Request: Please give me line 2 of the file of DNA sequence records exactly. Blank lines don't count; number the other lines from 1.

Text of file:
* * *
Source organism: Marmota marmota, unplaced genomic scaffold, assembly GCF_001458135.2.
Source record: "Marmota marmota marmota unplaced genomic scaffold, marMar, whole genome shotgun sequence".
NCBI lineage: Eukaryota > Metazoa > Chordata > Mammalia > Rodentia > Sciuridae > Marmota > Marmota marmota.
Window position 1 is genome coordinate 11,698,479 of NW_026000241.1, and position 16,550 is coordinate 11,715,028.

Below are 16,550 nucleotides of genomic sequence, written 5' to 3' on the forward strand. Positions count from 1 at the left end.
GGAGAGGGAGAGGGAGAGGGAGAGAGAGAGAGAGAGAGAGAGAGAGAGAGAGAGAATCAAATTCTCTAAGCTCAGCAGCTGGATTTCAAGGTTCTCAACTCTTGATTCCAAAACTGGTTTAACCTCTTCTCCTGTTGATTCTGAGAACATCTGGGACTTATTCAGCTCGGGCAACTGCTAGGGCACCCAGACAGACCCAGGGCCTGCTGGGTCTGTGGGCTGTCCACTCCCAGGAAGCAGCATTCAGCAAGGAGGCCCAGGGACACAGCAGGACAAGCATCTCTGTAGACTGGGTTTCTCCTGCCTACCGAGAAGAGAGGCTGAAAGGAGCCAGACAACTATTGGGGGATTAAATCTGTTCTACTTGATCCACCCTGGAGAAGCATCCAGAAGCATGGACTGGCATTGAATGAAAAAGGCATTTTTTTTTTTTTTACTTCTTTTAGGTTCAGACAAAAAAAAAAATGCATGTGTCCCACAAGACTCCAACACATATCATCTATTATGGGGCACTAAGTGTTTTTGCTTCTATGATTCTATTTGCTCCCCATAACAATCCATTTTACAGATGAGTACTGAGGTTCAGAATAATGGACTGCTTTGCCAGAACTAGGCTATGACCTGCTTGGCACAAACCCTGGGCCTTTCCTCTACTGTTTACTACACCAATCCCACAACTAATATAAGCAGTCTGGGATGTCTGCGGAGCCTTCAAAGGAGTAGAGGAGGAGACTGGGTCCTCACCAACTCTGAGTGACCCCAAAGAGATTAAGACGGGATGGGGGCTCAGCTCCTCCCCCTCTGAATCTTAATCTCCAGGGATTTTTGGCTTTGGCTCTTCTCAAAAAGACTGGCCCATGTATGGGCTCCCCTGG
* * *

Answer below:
Source record: "Marmota marmota marmota unplaced genomic scaffold, marMar, whole genome shotgun sequence".